Monday, October 7, 2013

What is Autism?

As parents with an autistic child, we often get the question asked to us, “What is autism?”  This is a hard question to answer.  It is unlike answering something such as “what is an ear infection?”  In an ear infection, we know the cause is bacteria invading the middle ear which causes an inflammatory response from our immune system, which causes fluid to build up behind the ear drum resulting in building pressure and ear pain.  The treatment is antibiotics.  Autism is much more complicated.  We don’t know the exact cause or causes.  There is a spectrum of appearance from the non-verbal to the quirky Asperger working in a university.  There are probably 100 or more different therapies and treatments, with no universal standard of care.  Even 8 years after Philip’s diagnosis of autism, I struggle to answer the question, “What is autism?”

Probably the most common way of explaining autism is through the Diagnostic and Statistical Manual of Mental Disorders (DSM-IV ) which delineates criteria used in the medical field to diagnose autism.  The three landmark symptoms in autism are 1) impaired social interaction, 2) impaired communication, and 3) restricted and repetitive stereotypical patterns of behavior (often called ‘stimming’ in autism circles).  Missing from this definition is WHY these things occur.  Also inherent in this definition is the idea that autistics “lack” something in comparison to those without autism.

I decided to ask Philip what his definition of autism was.  Here is his answer: “IT IS TALKING WITH STENCILS.”  How interesting it is to me that Philip did not give autism a negative connotation.  It is simply a different way to communicate.  

I wanted to explore this idea of communication in autism.  I asked Philip, “Why do you have to talk with stencils?”  Philip stated the obvious, “I CANNOT TALK.”  I then asked why he could speak some words such as requests for food.  “I CAN TALK TO RELIEVE SOME OF MY TOP DESIRES.”  “Why is it hard for you to use your voice for conversation?” I asked.  Philip answered, “I AM AUTISTIC.  I CANNOT SIMPLY TALK.  IT IS A TASK THAT IS IMPOSSIBLE.  MY TONGUE WILL NOT OBEY MY BRAIN.”  “Why can you spell then?” I asked.  “MY FINGER CAN OBEY MY BRAIN WITH A LOT OF ATTENTION,” spelled Philip.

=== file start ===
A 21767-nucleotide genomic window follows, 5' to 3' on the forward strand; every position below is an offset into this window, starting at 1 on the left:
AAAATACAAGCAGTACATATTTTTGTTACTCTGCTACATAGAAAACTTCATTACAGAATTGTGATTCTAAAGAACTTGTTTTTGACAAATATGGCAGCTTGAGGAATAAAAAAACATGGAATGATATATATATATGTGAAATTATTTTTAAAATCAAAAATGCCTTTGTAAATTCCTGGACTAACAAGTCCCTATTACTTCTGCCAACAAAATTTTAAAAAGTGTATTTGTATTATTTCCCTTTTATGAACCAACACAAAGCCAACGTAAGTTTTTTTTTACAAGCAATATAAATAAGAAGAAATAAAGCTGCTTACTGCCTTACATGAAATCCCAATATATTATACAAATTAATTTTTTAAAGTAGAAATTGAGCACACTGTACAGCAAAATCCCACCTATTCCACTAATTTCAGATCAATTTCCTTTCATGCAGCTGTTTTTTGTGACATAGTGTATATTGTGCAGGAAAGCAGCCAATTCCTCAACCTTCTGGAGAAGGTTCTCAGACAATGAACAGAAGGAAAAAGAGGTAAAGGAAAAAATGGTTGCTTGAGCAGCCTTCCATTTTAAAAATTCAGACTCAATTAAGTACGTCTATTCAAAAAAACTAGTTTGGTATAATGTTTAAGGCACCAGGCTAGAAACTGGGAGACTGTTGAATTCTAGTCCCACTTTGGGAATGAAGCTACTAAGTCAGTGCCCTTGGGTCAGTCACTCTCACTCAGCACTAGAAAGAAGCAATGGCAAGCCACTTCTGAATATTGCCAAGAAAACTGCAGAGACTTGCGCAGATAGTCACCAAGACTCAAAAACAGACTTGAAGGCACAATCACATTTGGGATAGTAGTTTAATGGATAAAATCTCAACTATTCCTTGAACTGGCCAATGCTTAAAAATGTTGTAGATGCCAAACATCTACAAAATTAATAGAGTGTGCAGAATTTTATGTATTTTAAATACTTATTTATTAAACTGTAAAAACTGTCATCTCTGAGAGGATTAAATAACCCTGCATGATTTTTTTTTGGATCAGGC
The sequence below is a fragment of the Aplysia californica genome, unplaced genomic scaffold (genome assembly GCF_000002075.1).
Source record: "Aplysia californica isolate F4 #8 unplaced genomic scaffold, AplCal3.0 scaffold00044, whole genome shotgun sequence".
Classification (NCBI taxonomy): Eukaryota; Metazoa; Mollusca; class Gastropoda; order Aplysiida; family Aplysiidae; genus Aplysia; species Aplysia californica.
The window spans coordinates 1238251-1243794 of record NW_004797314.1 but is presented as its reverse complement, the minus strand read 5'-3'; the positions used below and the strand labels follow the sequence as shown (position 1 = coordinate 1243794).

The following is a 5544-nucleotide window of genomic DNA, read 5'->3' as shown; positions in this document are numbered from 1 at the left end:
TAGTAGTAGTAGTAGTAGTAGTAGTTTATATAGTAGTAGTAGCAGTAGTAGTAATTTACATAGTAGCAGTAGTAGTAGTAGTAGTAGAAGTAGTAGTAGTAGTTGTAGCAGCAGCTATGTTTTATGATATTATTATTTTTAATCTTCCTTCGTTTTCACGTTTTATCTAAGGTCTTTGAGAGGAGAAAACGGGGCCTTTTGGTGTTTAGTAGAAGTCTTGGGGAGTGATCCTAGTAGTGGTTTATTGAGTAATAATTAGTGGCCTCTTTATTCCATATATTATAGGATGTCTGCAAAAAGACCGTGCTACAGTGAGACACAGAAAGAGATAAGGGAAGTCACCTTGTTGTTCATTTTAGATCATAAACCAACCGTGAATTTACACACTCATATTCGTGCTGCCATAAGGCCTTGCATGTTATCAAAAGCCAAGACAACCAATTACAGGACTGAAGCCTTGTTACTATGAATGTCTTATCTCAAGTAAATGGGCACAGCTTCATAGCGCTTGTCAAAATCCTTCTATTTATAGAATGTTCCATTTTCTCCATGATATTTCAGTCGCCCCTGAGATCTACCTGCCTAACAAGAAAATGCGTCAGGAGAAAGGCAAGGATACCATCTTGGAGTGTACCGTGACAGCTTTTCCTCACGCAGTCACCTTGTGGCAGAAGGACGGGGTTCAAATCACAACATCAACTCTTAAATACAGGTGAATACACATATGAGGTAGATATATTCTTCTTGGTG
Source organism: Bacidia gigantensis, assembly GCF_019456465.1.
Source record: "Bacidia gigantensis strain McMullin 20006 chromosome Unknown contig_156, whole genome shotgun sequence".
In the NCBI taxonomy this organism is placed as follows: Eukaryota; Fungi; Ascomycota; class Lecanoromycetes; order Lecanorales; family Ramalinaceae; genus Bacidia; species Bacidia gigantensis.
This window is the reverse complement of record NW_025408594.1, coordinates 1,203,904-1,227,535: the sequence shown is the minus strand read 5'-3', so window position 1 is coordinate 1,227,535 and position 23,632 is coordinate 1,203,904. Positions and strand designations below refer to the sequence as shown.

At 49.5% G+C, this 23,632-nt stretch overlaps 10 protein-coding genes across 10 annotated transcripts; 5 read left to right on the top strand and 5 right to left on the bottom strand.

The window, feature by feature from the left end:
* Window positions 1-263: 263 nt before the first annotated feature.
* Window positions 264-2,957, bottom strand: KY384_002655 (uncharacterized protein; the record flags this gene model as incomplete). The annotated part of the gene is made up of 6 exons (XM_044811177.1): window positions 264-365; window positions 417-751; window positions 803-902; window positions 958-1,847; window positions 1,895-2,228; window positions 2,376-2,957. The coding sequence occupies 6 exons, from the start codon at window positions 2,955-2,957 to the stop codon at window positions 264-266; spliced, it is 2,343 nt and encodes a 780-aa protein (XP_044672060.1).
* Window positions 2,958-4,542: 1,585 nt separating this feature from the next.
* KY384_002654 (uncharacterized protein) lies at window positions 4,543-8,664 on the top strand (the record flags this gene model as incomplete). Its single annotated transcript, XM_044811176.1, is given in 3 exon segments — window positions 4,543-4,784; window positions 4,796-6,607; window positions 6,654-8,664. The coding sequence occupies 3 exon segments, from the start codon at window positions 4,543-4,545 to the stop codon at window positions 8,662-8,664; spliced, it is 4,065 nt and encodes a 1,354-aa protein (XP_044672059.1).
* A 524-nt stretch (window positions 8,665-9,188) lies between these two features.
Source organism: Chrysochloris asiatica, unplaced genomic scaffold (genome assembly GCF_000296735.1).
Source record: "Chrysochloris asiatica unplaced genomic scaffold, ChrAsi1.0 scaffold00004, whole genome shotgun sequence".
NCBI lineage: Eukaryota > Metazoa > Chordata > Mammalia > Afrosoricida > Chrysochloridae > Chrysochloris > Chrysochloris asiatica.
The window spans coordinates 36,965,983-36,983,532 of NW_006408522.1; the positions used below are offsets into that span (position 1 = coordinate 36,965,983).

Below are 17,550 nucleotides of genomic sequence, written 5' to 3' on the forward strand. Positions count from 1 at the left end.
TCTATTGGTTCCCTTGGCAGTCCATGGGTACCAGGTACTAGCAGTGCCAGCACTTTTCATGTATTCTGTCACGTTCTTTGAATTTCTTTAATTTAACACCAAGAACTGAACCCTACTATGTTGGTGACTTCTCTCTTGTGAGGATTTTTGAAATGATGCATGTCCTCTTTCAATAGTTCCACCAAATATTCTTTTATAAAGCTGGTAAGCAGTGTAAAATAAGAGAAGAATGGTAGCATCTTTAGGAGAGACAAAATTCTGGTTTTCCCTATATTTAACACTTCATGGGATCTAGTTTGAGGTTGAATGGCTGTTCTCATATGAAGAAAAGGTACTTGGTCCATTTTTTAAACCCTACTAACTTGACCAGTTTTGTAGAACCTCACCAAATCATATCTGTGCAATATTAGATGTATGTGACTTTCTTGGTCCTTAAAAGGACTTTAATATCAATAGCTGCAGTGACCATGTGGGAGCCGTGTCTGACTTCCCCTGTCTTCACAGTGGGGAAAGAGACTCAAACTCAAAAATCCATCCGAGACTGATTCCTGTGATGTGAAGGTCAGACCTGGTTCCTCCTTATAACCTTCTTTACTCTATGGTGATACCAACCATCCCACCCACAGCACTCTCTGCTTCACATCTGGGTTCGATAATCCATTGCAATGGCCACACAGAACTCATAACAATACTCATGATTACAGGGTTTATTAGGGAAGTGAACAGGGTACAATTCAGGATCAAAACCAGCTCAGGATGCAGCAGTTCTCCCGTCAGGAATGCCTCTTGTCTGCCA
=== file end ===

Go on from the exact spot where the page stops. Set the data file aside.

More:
I then wanted to explore the common notion that autistics are in a world of their own.  The word “autism” is derived from the Greek word “autos” and was first used by Swiss psychiatrist Eugen Bleuler, around 1911, to describe severe social withdrawal in childhood.  I asked Philip, “Are people with autism in their own world?”  “Y (for yes),” answered Philip.  “Tell me about being in your own world,” I urged.  “I HAVE TO BE IN MY OWN WORLD BECAUSE I CANNOT TALK.”  “What does it feel like to be in your own world?” I asked. “IT FEELS A LOT LIKE I ALWAYS HAVE TO LISTEN AND ANYTHING I HAVE TO SAY IS IGNORED.”  “What happens in your own world?” I asked.  “I TALK TO MYSELF.  I TALK TO GOD,” spelled Philip.  “How did you try to communicate before stencils?” I asked.  “A LOT OF TIMES I WOULD TRY TO TALK.”  “What happened when you tried to talk?”  “I AM ANSWERED WITH A NO.  A LOT OF PEOPLE CANNOT UNDERSTAND.  IT MADE ME FEEL SAD,” explained Philip.  “How is it different now that you can communicate?”  “I AM PART OF THE TOTAL STATE OF THE WORLD.”  “How does that make you feel?” “I AM NOW MUCH EASIER TO UNDERSTAND.  IT MAKES ME FEEL SO HAPPY.”